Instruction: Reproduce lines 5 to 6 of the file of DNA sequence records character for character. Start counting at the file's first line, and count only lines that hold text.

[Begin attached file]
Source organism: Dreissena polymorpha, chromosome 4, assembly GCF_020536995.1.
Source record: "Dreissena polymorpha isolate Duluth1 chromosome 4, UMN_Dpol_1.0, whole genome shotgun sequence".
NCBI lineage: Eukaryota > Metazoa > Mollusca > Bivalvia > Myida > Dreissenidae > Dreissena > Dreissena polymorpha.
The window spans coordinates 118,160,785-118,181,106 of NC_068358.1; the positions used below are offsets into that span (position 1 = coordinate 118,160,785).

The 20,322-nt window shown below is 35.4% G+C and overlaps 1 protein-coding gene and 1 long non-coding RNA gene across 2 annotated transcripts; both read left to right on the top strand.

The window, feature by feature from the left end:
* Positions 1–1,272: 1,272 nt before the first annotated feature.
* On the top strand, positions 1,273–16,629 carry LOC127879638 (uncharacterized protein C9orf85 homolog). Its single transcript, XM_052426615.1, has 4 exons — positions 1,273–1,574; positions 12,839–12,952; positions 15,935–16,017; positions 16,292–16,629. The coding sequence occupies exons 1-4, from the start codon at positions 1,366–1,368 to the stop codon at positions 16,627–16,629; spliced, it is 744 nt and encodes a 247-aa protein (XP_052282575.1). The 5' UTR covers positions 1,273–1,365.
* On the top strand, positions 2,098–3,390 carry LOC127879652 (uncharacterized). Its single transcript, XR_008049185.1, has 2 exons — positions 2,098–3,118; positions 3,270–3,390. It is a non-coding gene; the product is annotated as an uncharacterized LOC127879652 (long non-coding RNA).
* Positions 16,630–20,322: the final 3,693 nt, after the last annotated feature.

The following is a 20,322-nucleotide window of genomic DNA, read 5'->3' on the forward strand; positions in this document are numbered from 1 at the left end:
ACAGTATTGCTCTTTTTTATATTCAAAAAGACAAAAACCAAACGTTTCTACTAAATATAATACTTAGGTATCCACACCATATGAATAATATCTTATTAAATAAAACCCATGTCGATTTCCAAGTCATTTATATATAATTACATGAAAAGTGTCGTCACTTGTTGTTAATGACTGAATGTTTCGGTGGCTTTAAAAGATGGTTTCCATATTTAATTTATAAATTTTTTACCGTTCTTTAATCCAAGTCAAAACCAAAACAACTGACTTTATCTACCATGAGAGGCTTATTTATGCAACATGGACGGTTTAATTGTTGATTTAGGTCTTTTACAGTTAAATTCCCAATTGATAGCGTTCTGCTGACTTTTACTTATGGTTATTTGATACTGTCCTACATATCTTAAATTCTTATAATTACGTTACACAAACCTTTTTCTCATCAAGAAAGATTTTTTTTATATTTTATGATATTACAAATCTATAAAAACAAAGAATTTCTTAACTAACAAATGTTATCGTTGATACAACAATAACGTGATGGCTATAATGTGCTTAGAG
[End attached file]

The 20,322-nt window shown below is 35.4% G+C and overlaps 1 protein-coding gene and 1 long non-coding RNA gene across 2 annotated transcripts; both read left to right on the top strand.

The window, feature by feature from the left end: